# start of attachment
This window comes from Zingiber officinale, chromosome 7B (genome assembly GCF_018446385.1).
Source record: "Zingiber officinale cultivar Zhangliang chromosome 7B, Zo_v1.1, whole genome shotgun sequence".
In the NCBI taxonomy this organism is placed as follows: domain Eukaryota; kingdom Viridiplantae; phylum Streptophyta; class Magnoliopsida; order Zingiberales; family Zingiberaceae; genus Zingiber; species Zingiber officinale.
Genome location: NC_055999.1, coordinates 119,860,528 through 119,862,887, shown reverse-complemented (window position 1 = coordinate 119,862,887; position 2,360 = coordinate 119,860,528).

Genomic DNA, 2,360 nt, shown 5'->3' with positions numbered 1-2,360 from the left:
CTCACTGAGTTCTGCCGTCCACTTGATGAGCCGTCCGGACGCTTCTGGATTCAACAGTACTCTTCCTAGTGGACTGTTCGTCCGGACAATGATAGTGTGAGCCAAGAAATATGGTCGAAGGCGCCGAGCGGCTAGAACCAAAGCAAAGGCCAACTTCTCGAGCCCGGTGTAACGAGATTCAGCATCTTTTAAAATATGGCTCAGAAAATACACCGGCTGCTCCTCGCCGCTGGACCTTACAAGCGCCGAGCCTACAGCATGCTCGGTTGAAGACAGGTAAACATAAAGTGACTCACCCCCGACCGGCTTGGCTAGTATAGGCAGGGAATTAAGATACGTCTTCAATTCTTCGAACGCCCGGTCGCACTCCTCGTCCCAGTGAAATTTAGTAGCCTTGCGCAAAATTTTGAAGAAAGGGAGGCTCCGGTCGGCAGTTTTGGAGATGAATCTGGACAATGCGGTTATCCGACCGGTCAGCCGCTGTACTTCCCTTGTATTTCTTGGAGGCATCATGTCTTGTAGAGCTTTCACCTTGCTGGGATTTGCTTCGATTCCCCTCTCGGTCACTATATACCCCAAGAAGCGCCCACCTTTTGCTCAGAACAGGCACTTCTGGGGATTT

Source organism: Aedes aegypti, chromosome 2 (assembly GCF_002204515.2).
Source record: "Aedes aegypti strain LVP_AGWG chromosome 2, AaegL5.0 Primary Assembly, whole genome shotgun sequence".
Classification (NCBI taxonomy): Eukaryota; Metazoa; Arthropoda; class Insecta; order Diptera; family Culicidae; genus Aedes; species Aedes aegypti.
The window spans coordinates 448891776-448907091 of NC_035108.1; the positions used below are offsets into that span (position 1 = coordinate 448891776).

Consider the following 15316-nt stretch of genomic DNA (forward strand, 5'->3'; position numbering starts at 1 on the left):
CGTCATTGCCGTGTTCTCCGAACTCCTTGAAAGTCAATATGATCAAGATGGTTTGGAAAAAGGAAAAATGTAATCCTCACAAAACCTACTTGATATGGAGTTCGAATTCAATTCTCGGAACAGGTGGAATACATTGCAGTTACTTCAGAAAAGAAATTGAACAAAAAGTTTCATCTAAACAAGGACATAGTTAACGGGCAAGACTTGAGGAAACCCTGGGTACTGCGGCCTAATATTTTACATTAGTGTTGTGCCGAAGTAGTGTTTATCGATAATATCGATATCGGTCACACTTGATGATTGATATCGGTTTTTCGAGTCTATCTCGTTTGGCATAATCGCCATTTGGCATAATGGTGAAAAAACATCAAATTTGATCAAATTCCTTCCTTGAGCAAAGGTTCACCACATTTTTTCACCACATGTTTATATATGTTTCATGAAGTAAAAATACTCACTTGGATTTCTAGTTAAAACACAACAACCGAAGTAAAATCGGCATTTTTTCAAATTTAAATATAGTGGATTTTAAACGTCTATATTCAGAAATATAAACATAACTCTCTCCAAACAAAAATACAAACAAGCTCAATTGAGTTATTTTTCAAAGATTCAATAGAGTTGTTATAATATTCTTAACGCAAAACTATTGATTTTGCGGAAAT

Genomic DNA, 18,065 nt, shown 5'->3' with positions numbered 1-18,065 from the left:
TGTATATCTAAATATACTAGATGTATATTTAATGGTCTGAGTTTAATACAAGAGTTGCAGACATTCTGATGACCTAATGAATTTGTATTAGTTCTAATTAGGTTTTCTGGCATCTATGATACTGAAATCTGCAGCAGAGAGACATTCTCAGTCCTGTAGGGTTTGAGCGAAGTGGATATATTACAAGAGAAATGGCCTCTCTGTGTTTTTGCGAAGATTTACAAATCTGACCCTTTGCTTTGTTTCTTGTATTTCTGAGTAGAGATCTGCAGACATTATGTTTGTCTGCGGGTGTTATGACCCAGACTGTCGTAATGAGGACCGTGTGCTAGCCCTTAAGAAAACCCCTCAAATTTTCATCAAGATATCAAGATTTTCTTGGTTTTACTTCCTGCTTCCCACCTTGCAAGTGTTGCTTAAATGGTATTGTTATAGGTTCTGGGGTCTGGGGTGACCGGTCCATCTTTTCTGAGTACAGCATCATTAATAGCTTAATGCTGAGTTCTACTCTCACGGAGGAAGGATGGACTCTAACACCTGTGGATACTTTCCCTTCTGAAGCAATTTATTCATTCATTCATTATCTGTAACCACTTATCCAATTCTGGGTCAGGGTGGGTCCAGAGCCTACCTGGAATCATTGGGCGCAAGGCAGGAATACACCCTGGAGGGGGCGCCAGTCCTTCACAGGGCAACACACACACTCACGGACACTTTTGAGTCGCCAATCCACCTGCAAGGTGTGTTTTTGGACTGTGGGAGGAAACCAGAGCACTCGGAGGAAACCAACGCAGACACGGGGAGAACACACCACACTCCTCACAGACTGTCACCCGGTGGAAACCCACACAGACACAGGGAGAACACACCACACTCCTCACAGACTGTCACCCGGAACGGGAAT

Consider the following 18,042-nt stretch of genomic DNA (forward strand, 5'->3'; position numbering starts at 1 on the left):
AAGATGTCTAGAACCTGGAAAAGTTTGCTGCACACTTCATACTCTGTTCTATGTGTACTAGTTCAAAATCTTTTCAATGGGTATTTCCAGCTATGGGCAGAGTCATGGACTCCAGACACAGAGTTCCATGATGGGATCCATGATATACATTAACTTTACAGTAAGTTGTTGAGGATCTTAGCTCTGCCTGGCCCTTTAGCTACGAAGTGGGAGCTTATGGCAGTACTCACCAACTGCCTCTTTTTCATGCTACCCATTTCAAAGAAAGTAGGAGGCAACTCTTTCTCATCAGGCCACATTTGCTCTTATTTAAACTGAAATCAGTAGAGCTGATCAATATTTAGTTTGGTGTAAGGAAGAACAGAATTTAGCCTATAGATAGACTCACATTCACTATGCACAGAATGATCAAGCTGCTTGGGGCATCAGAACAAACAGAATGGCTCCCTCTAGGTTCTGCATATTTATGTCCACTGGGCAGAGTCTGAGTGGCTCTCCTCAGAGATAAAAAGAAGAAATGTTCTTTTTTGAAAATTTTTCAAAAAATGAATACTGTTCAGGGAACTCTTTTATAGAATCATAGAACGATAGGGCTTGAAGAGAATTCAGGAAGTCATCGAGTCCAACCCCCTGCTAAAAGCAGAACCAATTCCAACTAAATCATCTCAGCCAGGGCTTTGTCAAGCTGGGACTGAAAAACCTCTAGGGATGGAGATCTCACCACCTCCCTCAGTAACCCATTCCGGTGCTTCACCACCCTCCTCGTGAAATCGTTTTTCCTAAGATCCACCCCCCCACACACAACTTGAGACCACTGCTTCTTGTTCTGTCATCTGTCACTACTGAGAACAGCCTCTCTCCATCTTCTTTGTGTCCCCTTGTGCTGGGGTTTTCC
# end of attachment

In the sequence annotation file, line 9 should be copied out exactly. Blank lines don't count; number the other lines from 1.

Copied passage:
Classification (NCBI taxonomy): Eukaryota; Metazoa; Arthropoda; class Insecta; order Diptera; family Culicidae; genus Aedes; species Aedes aegypti.